At our inaugural PlantR Microconference, we are hosting Alan Hirsch on the topic of Missional Discipleship. Session 2 is on Incarnational Mission (how to make disciples).
Incarnation As Mission
- We are sent like the Father sent the Son–incarnation.
- Jesus is in the neighborhood for 30 years and nobody knew.
- This way of incarnating the gospel is the most profound way God has ever engaged the world.
- If the incarnation is the way God sends, then we must become incarnational.
- The apostles worked with the message Jesus is Lord and that was enough.
- You don’t commute to your mission.
Incarnating the Gospel via Discipleship (6 Ps)
- Presence – God is with you on mission not just for you.
- Proximity – Context is everything. Take your “small group” and put it out in public.
I’m getting rocked on discipleship these days. From my positive experiences in the pub, in the projects or in God’s presence to a deepening desire for more disciples, more discipleship, more life sharing on mission. God is using the Hirsch’s book to call me into deeper missional discipleship—making disciples while on mission.
As I share in Fight Clubs: gospel-centered discipleship, for years I approached discipleship as a program, as a meeting, and as a professional/novice relationship. Progress has been made. I moved from the top of the stairs to floor of the living room, where I can sit in the circle of my City Group, staff, or neighborhood friends. I am grateful that I have been inconvenienced by actually sharing my life instead of simply sharing my insight.
I’m also on mission. I’m trying, very imperfectly, to share my life, my struggles, my hopes, and my dreams with those around me. I’m also trying to listen to others struggles, hopes, and dreams so we can all make progress together, some of in the faith, others toward the faith. Dinner with the neighbors. Outings with the City Group. Breakfast with leaders. Evenings in the projects and pubs. A lot has changed in my life, but not enough.
If missional defines our being sent out into the world, then incarnational must define the way in which we engage the world.
The Hirsch’s put a point on mission when the say: “If missional defines our being sent out into the world, then incarnational must define the way in which we engage the world” (Untamed, 234). The proof of our mission is our incarnation of Jesus into un-Christian communities and lives. It doesn’t matter how much you know about culture, missiology, or urbanism if you aren’t actually engaging real people in context (I want names!).
So many church planters ask me what to do in the “Core Team Phase”. They ask: “How do I build my core?” I ask them: “Do you know your neighbors? Have you had them all for dinner or a party?” Inevitably the answer is “No” or “Wow.” Church planters, disciples of Jesus, if we aren’t circumscribed into others’ lives, we are not on mission. Stop waving the flag and join the race. Jump in with people now. This was Jesus’ whole agenda. Let’s make it our agenda–incarnating the hope of the gospel in relationship.
If Alan Hirsch wasn’t a household name among the mission-minded before the VERGE conference, he certainly is now. Alan was kind enough to lend his 6 Elements of missional DNA as the architecture of the VERGE missional community conference. Add to that the outstanding introductory videos that explain each of the 6 Elements, and you’ve got a quite Hirschian splash. As if that wasn’t enough, Alan & his wife Deb drop a new book called Untamed: Reactivating a Missional Form of Discipleship.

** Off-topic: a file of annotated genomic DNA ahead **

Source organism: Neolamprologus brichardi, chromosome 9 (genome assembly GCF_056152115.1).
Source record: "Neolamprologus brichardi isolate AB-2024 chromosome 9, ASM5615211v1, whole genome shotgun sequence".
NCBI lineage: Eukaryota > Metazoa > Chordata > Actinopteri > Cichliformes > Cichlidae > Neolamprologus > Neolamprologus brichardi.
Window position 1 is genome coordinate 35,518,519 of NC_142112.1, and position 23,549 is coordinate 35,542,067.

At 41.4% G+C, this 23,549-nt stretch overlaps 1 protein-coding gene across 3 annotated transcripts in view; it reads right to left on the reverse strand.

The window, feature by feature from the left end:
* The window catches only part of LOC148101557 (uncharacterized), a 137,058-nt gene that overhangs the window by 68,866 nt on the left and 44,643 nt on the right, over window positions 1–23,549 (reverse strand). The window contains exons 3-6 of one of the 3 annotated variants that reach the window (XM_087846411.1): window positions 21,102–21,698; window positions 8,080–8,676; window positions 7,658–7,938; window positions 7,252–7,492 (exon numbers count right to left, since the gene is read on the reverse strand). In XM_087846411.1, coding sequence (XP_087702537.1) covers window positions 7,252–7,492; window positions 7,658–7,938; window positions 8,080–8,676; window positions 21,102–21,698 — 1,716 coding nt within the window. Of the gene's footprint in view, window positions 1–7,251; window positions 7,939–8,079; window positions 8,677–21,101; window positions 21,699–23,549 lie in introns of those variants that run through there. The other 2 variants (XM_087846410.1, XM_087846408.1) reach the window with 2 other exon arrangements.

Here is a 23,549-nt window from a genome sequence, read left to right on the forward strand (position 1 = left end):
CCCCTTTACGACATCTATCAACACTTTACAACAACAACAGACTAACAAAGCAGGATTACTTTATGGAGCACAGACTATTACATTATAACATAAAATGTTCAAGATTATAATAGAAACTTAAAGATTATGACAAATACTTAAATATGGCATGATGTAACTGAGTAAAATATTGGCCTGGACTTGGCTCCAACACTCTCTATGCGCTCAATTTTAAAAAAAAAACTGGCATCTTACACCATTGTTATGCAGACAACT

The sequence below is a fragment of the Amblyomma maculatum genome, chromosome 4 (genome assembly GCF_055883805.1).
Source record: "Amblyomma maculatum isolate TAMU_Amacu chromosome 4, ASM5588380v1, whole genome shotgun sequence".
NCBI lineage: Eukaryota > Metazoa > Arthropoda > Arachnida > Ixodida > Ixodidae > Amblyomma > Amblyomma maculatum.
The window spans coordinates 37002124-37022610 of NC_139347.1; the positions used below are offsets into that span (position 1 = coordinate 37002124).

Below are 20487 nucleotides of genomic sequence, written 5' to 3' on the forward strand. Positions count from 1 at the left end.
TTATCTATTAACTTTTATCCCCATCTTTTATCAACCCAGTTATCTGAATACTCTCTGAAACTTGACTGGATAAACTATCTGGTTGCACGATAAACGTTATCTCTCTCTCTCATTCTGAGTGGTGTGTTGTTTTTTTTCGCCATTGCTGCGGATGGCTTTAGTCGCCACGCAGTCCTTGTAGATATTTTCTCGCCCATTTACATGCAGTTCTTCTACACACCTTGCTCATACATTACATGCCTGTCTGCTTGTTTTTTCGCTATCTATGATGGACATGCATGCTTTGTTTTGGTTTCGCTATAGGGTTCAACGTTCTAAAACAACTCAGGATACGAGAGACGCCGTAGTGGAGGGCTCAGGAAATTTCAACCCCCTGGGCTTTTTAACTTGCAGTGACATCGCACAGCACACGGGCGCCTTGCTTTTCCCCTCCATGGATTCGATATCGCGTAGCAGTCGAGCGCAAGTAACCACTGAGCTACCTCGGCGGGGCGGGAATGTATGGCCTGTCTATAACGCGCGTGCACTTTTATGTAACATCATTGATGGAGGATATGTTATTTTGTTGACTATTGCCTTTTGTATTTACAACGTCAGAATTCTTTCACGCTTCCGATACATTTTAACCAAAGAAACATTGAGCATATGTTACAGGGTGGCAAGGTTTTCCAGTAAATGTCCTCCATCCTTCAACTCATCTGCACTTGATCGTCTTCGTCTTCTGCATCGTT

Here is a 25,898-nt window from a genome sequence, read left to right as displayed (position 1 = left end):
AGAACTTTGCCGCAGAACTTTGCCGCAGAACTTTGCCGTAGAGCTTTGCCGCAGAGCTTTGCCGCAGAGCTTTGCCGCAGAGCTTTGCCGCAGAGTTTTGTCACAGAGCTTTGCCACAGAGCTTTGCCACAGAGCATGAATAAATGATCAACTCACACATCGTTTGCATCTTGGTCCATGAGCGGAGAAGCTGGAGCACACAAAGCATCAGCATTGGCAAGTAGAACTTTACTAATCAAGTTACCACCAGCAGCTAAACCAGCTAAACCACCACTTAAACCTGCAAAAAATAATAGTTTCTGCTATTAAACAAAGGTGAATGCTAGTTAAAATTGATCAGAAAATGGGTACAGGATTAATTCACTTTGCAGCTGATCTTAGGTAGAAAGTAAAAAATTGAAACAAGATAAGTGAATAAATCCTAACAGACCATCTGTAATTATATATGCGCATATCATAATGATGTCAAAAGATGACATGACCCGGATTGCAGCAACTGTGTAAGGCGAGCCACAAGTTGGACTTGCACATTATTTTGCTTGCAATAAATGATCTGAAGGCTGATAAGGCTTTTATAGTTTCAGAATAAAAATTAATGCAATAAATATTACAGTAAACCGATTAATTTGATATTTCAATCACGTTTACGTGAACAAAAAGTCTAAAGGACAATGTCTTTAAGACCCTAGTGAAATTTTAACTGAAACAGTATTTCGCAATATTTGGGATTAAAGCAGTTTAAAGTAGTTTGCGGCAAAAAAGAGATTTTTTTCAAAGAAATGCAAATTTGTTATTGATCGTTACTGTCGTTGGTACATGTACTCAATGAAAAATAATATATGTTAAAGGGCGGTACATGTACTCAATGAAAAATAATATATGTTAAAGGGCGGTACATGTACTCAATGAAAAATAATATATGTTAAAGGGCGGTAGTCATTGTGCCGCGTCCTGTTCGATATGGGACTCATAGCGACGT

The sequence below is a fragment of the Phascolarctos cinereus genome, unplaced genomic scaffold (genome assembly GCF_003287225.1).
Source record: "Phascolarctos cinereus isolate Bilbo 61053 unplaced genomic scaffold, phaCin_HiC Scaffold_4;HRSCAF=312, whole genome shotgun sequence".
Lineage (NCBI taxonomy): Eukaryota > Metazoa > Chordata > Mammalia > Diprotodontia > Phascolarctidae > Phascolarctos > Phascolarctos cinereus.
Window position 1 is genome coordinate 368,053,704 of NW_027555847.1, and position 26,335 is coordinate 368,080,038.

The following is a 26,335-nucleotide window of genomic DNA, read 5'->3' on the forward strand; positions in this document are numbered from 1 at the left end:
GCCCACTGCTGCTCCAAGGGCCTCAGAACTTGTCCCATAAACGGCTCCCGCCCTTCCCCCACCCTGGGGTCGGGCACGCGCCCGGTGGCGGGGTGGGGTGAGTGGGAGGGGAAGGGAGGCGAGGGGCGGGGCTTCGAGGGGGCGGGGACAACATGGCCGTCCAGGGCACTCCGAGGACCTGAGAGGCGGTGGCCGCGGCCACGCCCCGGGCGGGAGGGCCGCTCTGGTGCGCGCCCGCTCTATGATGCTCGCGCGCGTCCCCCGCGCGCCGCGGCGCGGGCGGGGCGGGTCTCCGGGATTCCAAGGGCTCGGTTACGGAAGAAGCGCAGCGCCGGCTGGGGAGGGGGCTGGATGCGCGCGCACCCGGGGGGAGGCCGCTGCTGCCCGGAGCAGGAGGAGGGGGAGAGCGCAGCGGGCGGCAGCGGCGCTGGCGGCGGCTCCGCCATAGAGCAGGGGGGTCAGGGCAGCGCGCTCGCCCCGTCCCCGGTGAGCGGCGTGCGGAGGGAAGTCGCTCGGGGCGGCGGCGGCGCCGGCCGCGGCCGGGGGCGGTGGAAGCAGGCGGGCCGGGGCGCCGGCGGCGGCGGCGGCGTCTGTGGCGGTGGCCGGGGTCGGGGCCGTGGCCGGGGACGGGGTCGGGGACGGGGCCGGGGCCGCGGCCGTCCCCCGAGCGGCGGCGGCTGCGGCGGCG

Structure of Book
Those familiar with The Forgotten Ways will immediately recognize that Untamed is an expansion of one of the 6 Elements of mDNA—missional discipleship. However, the book does not assume this familiarity.
The Introduction is extremely helpful in laying out a map for reading the book. There are four main sections (Theology, Culture, Psychology, Mission), each containing four Signature Themes (Jesus-shaped discipleship, Shema Spirituality, No Mission, No Discipleship, & Of Idols and Prophets).
Recovering the Incarnational Jesus
Chapter One is a cultural exorcism of distorted American Christology, a calling out of moralistic and hypermasculine (read=Mark Driscoll critique) views of Jesus. Could Hirsch be more Jesus-centered than Driscoll?! He levels an irenic but incisive critique. Speaking of men more effeminate than Driscoll’s “caricature of Jesus,” he writes: “they are unacceptable to Jesus as they are…but this strikes a blow against the gospel itself.” Before we start defending and accusing missional leaders, let’s be sure to make this about about Jesus, not personalities, something both Driscoll and Hirsch would want.
Hirsch keeps centering on Jesus. Warning us of cultural stereotypes of Jesus, he says that Jesus must be freed to relate to all people. Hirsch doesn’t simply exorcize the demons, he replaces them with an incarnational Jesus, a Jesus who enters our humanity and empathizes with our condition as the basis and example of mission. On this incarnational note, a couple quotes are worthy of reflection:
- “It is true that Jesus is like God, but the greater truth…is that God is like Jesus!” (36)
- “Jesus holiness was compelling. Sinners flocked to him.” (46)
- “For Jesus, acceptance must precede repentance.” (48)
I love the first two quotes but have some pause on the third. I’m sincerely grateful for this book, chapters one and nine in particular, which underscore and unpack an incarnational way of following Jesus. I’ve been provoked, challenged, and encouraged. Thanks, Alan & Deb!